Historic ‘loss and damage’ fund adopted at COP27 climate summit

Countries at the United Nations COP27 climate summit in Egypt have adopted a final agreement that establishes a fund to help poor nations cope with the extreme weather events caused by global warming.

Following tense negotiations that ran through the night, the summit’s Egyptian presidency released a draft text of the overall agreement early on Sunday and also called a plenary session to push the document through as the final, overarching agreement for the UN summit.

Countries at the United Nations COP27 climate summit in Egypt have adopted a final agreement that establishes a fund to help poor nations cope with the extreme weather events caused by global warming.

Following tense negotiations that ran through the night, the summit’s Egyptian presidency released a draft text of the overall agreement early on Sunday and also called a plenary session to push the document through as the final, overarching agreement for the UN summit.

Collins Nzovu, Zambia’s minister of green economy and environment, said he was “excited, very, very excited”.

“Very exciting because for us, success in Egypt was going to be based on what we get from loss and damage,” he said.

“This positive outcome from COP27 is an important step toward rebuilding trust with vulnerable countries.”

According to the agreement, the fund would initially draw on contributions from developed countries and other private and public sources such as international financial institutions.

While major emerging economies such as China would not initially be required to contribute, that option remains on the table and will be negotiated over the coming years.

This is a key demand by the European Union and the United States, who argue that China and other large polluters currently classified as developing countries have the financial clout and responsibility to pay their share.

The fund would be largely aimed at the most vulnerable nations, though there would be room for middle-income countries that are severely battered by climate disasters to get aid.

Experts said the adoption of the fund was a reflection of what can be done when the poorest nations remain unified.

“I think this is huge to have governments coming together to actually work out at least the first step of … how to deal with the issue of loss and damage,” said Alex Scott, a climate diplomacy expert at the think-tank E3G.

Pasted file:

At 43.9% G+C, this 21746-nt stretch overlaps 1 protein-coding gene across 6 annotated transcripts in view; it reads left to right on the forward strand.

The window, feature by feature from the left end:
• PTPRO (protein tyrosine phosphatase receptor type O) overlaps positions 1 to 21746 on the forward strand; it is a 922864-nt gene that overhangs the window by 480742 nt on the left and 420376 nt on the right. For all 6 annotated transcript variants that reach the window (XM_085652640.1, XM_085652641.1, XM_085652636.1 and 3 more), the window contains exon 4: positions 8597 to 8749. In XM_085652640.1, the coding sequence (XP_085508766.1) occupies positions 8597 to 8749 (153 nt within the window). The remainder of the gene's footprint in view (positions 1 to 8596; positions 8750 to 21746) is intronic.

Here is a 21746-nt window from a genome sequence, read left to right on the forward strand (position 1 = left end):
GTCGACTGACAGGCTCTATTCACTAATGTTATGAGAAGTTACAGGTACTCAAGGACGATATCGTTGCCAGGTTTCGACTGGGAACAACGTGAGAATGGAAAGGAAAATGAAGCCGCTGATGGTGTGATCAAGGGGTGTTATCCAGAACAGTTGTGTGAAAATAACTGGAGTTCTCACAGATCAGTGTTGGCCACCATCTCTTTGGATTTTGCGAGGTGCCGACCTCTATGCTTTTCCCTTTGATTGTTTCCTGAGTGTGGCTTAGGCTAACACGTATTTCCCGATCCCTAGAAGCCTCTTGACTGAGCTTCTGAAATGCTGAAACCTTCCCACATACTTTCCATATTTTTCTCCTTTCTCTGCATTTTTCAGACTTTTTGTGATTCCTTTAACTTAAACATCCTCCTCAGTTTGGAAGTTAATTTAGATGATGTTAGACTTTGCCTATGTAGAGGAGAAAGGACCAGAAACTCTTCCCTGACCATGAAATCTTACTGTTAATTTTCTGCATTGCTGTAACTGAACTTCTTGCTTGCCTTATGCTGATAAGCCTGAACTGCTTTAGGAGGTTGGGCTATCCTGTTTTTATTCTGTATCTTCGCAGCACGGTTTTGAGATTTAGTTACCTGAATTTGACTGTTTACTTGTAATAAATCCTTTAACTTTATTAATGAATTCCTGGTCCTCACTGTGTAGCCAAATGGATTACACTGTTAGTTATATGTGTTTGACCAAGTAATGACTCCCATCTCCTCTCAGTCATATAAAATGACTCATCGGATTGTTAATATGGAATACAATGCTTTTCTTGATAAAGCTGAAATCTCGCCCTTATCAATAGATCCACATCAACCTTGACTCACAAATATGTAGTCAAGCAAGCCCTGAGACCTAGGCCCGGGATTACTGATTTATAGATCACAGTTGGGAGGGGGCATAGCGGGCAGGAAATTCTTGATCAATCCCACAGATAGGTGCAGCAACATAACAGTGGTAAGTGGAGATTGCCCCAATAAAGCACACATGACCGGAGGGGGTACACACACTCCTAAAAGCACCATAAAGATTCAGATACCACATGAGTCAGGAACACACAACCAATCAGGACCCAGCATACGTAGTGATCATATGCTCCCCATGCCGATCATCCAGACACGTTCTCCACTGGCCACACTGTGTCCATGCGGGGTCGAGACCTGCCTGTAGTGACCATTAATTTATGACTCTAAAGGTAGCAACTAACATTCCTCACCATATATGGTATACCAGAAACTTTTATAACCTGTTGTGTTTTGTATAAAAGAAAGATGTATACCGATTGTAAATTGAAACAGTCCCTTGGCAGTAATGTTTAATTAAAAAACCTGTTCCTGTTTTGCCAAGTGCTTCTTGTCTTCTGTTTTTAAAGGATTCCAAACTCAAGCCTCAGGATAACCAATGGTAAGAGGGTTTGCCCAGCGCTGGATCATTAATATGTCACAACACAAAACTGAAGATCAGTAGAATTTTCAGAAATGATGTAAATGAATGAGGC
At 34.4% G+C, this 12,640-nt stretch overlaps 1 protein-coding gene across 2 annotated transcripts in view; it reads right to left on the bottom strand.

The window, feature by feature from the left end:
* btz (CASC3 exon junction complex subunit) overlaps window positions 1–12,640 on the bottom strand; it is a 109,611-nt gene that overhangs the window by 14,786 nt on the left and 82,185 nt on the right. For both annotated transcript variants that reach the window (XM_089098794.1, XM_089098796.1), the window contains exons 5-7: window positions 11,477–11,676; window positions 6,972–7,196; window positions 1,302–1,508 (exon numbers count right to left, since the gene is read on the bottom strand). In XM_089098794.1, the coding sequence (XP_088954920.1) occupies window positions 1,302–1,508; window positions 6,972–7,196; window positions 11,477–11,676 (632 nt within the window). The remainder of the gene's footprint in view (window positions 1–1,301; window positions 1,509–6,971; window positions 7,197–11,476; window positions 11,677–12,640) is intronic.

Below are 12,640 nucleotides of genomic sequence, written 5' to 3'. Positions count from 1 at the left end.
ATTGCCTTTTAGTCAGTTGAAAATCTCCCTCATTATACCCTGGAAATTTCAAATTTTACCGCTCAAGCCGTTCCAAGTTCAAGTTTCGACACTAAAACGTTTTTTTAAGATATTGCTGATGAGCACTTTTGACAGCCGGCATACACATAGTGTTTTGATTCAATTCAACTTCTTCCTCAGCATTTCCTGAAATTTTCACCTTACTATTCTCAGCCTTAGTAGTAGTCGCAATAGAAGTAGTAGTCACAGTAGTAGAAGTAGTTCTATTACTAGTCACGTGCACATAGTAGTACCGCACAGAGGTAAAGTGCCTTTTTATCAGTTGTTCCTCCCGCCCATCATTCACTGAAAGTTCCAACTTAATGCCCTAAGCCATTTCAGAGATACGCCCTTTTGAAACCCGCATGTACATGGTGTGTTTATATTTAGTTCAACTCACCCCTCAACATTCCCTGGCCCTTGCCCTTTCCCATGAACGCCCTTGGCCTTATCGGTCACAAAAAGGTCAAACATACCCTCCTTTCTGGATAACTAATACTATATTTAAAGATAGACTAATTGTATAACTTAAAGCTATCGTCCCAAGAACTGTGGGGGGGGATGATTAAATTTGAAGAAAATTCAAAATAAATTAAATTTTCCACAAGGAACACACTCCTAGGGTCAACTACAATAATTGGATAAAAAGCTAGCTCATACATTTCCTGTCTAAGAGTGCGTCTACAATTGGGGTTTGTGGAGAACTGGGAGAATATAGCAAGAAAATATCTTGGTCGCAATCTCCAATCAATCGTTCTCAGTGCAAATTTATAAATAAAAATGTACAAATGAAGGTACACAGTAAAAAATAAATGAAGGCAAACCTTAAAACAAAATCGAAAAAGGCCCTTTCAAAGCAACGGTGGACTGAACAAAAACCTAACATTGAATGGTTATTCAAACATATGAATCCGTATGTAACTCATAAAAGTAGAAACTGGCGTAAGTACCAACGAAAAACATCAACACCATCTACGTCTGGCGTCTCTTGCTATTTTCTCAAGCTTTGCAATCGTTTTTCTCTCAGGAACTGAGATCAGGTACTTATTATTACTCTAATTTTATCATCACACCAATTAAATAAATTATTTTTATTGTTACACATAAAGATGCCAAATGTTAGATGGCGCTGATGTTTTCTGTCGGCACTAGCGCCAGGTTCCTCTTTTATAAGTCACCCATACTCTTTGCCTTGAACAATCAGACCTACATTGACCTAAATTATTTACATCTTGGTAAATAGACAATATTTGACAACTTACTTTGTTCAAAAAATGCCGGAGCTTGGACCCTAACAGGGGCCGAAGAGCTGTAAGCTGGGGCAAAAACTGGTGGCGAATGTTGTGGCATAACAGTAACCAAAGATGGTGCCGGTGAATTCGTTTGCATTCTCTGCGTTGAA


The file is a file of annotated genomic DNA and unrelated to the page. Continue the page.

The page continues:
But, like all climate financials, it is one thing to create a fund and another to get money flowing in and out, she said.

The developed world still has not kept its 2009 pledge to spend $100bn a year in other climate aid – designed to help poor nations develop green energy and adapt to future warming.

“In many ways, we’re talking about reparations,” said University of Maryland environmental health and justice professor Sacoby Wilson.

“It’s an appropriate term to use,” he said, because rich northern countries had received the benefits of fossil fuels, while the poorer global south nations were suffering the effects of climate change.

Some delegates meanwhile said the approved deal does not do enough to boost efforts to tackle the emissions that cause global warming.

It did not contain a reference requested by India and some other delegations to the phasing down use of “all fossil fuels”.

It instead called on countries to take steps toward “the phasedown of unabated coal power and phase-out of inefficient fossil fuel subsidies,” as agreed at the COP26 Glasgow summit.

The draft also included a reference to “low-emissions energy”, raising concern among some that it opened the door to the growing use of natural gas – a fossil fuel that leads to both carbon dioxide and methane emissions.

Norway’s Climate Minister Espen Barth Eide told reporters his team had hoped for a stronger agreement. “It does not break with Glasgow completely, but it doesn’t raise ambition at all,” he said.

“I think they had another focus. They were very focused on the fund,” he said.

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